The Story Behind the “ghetto” Line of Instruments

447When I was in college I met and Made friends with a guy named Bernie Larsen. Bernie Had moved to the desolate upper peninsula of Michigan to be closer to his dad, but he had the great past of playing with some fantastic musicians including David Lindley and El-Rayo-X, and later Melissa Etheridge. I first met him when my band, Dred Scott, went to record in his studio. Long story short, I ended up working in the studio as a session engineer and playing in Bernie’s Reggae/Soul band Cry On Cue.

Through these experiences I learned a couple things that I carry with me to this day, that old strings sometimes have a sound of their own. Instruments from garage sales can be gold, and that  Danelectro guitars deserve to get mentioned in the same sentence as Fender and Gibson. I’ll could get into the Danelectro thing, but I’ll save that for another day. For now let’s just say that Danelectros where built to be affordable, out of the the cheapest materials that could be had, clear soft pine and masonite.

Following conventional “wisdom”, good guitars are made out of expensive wood and crummy guitars are not. This conventional though is why Danelectro guitars are still somewhat obscure. The problem with the conventional line of thought is the fact that Danelectros break the mold and actually have an amazing sound all their own.  A good guitar does not have to be be built from expensive components.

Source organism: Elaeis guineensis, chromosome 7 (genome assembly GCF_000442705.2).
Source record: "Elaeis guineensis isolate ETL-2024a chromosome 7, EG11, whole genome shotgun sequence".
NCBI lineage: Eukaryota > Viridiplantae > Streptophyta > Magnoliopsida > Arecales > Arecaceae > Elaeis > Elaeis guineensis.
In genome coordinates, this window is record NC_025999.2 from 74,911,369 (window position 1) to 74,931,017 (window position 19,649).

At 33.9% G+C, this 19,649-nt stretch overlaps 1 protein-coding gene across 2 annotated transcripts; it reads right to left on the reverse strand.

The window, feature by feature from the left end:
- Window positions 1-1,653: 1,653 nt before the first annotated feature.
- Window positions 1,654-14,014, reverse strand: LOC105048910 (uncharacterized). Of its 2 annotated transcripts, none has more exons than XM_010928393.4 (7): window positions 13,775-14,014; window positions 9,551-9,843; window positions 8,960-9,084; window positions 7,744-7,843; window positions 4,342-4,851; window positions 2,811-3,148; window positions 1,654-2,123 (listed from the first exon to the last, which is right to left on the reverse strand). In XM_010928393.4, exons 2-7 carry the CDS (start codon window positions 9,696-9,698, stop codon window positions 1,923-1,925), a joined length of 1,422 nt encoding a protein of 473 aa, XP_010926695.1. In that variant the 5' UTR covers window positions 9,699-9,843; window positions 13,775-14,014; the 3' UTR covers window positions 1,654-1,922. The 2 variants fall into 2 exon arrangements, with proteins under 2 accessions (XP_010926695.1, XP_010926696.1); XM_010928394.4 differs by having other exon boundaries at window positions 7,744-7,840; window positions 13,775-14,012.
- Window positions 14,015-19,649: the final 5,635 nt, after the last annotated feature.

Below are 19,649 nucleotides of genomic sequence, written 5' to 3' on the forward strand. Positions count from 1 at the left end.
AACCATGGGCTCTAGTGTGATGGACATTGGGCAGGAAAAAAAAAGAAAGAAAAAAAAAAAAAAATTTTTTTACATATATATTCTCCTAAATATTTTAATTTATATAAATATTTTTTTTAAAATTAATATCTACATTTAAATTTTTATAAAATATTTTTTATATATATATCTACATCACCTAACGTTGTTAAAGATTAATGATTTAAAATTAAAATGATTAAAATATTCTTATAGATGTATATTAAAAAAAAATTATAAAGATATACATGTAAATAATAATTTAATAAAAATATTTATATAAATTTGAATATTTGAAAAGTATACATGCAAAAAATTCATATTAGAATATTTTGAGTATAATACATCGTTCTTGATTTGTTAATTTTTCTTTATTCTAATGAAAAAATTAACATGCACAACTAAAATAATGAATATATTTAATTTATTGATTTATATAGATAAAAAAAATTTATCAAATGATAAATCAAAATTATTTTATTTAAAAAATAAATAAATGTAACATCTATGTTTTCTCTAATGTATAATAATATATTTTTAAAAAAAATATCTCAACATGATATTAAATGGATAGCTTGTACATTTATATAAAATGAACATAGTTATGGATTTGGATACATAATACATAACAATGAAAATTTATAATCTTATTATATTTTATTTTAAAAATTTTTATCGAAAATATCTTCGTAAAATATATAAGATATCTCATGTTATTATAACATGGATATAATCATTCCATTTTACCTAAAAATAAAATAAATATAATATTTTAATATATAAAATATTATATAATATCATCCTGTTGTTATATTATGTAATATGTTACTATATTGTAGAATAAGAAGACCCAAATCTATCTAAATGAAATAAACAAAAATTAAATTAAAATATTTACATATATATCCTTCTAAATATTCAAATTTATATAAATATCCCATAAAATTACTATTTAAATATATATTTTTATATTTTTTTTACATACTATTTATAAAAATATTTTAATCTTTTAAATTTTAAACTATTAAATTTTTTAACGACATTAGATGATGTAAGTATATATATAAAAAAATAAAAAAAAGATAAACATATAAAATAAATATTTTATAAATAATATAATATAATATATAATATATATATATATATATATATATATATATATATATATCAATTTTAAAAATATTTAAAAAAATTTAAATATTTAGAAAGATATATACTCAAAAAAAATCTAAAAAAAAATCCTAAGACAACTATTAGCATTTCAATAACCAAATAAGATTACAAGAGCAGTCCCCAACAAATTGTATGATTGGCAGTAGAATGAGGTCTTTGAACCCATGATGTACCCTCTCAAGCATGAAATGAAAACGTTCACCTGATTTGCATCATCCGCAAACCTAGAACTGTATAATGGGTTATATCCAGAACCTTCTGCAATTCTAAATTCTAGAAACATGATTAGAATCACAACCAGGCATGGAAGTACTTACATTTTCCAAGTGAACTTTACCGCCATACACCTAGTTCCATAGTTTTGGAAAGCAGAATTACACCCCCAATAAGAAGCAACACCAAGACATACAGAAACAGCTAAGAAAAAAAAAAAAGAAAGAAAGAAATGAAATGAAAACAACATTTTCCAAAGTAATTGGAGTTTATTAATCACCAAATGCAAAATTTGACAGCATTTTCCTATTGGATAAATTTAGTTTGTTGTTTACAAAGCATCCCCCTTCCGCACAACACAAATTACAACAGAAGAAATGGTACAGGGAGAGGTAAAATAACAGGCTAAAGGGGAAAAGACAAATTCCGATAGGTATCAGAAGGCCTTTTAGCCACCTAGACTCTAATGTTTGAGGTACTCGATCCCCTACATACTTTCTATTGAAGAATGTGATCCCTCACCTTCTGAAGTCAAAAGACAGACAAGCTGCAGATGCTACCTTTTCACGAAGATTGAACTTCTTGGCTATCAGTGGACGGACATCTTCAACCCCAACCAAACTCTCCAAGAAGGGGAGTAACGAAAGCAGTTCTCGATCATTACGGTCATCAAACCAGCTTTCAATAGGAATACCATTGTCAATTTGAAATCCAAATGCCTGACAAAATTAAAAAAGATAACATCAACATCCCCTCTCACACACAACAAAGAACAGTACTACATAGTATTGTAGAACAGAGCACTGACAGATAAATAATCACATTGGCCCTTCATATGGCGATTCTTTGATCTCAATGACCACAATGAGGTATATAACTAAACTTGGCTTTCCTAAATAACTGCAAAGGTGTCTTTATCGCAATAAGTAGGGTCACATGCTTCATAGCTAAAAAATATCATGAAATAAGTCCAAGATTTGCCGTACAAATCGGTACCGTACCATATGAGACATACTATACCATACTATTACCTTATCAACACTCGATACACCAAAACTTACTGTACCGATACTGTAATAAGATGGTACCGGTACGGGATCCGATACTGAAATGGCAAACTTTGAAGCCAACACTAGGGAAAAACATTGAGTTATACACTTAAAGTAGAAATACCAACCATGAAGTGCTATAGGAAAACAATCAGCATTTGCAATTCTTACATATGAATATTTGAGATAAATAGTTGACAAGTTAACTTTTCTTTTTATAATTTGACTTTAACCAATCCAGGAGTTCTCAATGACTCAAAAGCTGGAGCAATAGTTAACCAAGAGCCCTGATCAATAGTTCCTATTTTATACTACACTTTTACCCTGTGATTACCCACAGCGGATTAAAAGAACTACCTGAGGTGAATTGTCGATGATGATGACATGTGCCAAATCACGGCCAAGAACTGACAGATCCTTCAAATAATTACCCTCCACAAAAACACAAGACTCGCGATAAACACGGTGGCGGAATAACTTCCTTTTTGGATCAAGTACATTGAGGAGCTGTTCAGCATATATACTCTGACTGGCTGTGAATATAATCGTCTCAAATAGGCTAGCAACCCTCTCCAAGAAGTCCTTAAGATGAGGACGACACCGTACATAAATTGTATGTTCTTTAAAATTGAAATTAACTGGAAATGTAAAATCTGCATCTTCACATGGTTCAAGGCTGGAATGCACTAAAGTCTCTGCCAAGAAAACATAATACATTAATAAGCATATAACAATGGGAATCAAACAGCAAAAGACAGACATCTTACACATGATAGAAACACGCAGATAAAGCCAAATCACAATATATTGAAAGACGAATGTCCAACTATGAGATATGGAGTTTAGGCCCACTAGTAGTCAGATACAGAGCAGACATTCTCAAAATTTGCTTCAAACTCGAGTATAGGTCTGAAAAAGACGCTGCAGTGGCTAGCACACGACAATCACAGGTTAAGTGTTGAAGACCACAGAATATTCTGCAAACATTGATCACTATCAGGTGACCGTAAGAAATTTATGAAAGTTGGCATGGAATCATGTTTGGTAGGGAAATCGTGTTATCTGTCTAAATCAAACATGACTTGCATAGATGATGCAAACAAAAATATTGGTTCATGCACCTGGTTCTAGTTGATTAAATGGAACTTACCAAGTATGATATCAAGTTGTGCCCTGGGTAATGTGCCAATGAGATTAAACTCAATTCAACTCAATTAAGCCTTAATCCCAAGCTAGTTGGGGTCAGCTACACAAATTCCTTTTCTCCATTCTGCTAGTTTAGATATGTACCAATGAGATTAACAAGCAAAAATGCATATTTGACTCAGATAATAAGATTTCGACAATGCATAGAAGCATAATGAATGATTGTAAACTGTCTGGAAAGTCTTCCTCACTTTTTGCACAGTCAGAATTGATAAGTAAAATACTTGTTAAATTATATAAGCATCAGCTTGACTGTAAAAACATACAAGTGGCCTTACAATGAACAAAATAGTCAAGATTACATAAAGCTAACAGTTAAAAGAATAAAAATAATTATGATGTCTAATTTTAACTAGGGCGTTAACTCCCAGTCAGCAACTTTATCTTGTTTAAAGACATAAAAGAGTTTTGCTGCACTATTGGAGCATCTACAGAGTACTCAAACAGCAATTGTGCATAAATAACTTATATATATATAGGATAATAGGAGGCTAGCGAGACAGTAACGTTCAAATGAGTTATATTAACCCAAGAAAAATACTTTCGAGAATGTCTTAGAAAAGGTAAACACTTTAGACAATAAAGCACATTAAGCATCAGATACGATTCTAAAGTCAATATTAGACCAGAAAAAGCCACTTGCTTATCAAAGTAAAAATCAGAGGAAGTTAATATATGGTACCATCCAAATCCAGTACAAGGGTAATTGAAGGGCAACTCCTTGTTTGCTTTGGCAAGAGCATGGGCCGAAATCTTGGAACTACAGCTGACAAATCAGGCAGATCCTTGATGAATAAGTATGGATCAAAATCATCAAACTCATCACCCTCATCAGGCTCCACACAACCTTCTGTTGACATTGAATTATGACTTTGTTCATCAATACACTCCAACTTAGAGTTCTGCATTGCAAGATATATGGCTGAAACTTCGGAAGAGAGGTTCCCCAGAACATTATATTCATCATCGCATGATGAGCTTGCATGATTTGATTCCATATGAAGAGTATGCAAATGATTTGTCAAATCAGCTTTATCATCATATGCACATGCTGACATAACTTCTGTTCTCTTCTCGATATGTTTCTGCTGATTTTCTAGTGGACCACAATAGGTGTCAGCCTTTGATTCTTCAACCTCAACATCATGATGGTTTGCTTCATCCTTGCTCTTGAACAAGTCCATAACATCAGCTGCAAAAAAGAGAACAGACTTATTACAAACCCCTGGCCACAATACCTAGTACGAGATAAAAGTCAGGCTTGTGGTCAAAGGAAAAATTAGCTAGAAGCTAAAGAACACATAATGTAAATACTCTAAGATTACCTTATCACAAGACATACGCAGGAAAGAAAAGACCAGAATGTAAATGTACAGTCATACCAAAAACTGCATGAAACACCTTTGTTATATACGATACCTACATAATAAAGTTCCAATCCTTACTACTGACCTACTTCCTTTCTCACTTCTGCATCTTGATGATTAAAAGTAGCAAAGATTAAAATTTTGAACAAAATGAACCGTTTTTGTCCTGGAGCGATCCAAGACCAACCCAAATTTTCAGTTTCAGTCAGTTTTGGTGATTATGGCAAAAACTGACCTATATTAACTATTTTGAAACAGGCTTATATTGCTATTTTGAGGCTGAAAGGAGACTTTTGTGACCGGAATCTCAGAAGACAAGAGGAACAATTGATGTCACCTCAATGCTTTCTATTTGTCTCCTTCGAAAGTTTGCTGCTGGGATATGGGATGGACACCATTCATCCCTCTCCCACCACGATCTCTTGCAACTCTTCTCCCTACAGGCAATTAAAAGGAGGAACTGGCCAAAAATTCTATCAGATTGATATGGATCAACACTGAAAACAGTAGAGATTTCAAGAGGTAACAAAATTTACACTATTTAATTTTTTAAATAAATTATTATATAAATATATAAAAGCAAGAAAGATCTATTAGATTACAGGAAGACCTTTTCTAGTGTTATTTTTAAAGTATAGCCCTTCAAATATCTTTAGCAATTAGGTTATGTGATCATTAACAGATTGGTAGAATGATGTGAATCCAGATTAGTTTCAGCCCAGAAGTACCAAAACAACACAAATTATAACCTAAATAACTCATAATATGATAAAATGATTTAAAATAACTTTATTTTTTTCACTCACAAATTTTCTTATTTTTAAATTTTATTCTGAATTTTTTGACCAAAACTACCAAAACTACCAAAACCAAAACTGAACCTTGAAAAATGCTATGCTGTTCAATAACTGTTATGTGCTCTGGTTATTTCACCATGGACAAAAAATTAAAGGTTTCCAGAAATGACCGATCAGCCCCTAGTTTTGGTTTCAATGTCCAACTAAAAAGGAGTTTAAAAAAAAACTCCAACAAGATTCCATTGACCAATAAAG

The first guitar I built, I built like a Danlectro, but since I made it using a Fender tele neck, I made the body shaped like a telecaster and called it a Danocaster. It was fun but I couldn’t help feeling like I had just ripped off Danelectro and Fender and did it in such a way that the resulting guitar wasn’t as good as either.

I started thinking about how i could apply the low tech/cost approach to guitars that Danelectro stood for without copying someone else, how could I give it mor of my own spin and vibe. At the same time, I had recently  gotten a K&S Weissenborn-style lap guitar and was really into lap style playing. At some point it dawned on me that Danelectro had never made a lap guitar, and Weissenborn had never made an electric. So I built one. The problem was that I didn’t have the skills or tools at that point and it came out kind of uneven and generally messed up. I thought to myself that it was “ghetto” and it stuck. It became the Ghettoborn. (Ghetto-Weissenborn).

As I’ve continued on and gotten better, the instruments really aren’t so “ghetto” anymore, but the same construction principles apply and you always get a little bit of that magic Danelectro hollow body tone even if I don’t use masonite for the tops and backs.

Today I also build:

  • Ghettolele – ukulele
  • Ghettolin – mandolin and octave mandolin
  • Ghettocello – mandocello
  • Ghettoshorty – Short scale 22″ or less of various string and fretting configurations

Examples can be found in the galleries here or my facebook page. Who knows where this goes next, Ghettosaz? Ghettoud? The possibilities are pretty far-ranging and I’m excited to see where it goes.